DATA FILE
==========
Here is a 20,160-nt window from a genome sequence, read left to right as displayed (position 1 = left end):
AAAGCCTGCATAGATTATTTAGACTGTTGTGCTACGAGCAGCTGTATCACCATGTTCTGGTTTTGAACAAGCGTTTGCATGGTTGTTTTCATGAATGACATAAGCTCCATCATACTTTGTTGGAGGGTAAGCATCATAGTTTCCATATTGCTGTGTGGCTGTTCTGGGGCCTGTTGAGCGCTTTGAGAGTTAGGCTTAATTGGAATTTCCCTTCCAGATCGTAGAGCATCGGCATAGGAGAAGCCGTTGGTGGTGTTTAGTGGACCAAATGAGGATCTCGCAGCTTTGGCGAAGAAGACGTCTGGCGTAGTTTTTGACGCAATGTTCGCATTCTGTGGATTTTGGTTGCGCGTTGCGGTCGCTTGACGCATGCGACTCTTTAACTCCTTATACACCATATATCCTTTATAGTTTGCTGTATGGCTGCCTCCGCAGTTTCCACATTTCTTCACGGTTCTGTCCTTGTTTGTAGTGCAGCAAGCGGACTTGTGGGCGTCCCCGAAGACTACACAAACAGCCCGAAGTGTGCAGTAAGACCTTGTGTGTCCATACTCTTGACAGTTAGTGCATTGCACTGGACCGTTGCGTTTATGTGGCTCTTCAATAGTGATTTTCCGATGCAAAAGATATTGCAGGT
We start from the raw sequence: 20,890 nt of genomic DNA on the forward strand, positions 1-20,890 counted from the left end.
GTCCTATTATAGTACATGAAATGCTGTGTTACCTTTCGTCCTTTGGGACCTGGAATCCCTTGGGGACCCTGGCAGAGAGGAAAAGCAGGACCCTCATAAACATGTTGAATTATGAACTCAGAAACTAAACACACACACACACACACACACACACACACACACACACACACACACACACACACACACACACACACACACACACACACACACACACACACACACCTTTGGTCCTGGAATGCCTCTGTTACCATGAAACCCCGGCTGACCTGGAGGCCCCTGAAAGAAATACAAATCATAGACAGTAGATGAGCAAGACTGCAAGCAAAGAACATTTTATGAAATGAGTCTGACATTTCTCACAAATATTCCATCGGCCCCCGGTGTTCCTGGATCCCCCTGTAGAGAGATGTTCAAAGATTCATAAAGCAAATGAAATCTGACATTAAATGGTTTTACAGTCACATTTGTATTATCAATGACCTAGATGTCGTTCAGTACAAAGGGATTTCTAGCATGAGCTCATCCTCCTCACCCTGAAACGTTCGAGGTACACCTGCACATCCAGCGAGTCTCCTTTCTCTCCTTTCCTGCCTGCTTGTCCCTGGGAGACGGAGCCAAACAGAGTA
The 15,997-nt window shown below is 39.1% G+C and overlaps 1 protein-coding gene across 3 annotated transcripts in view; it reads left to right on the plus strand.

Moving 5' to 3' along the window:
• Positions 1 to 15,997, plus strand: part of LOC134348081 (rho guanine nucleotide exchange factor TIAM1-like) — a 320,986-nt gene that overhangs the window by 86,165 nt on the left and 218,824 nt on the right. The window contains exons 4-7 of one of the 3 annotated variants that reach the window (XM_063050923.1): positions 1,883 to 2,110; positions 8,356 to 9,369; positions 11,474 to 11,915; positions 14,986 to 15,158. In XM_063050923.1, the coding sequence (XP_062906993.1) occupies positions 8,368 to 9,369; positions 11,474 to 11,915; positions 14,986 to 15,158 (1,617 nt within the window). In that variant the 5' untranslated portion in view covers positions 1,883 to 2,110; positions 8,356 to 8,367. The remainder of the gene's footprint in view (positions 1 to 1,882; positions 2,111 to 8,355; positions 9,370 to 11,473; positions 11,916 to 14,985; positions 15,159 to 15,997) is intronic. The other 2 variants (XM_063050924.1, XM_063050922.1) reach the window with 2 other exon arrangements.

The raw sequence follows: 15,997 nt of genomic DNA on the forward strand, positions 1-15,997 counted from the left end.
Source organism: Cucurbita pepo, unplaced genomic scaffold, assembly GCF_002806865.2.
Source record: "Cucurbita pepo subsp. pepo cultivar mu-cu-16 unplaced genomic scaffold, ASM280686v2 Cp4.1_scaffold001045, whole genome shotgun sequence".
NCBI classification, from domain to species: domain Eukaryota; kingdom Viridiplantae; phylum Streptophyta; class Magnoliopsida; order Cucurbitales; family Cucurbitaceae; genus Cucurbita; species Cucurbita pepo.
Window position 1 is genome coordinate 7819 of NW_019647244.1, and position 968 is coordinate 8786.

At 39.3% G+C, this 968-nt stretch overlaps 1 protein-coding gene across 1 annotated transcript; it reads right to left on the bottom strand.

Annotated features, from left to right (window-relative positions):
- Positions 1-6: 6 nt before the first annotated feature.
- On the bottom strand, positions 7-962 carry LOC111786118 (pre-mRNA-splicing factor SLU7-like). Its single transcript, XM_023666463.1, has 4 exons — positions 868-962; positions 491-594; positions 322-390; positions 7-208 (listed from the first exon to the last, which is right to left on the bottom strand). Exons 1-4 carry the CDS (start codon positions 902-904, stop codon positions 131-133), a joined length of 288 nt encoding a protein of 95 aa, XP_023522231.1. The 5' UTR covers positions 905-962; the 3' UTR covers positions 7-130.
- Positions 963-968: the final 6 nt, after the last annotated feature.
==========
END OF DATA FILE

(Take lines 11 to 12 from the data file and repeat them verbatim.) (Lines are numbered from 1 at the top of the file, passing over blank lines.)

NCBI classification, from domain to species: domain Eukaryota; kingdom Viridiplantae; phylum Streptophyta; class Magnoliopsida; order Cucurbitales; family Cucurbitaceae; genus Cucurbita; species Cucurbita pepo.
Window position 1 is genome coordinate 7819 of NW_019647244.1, and position 968 is coordinate 8786.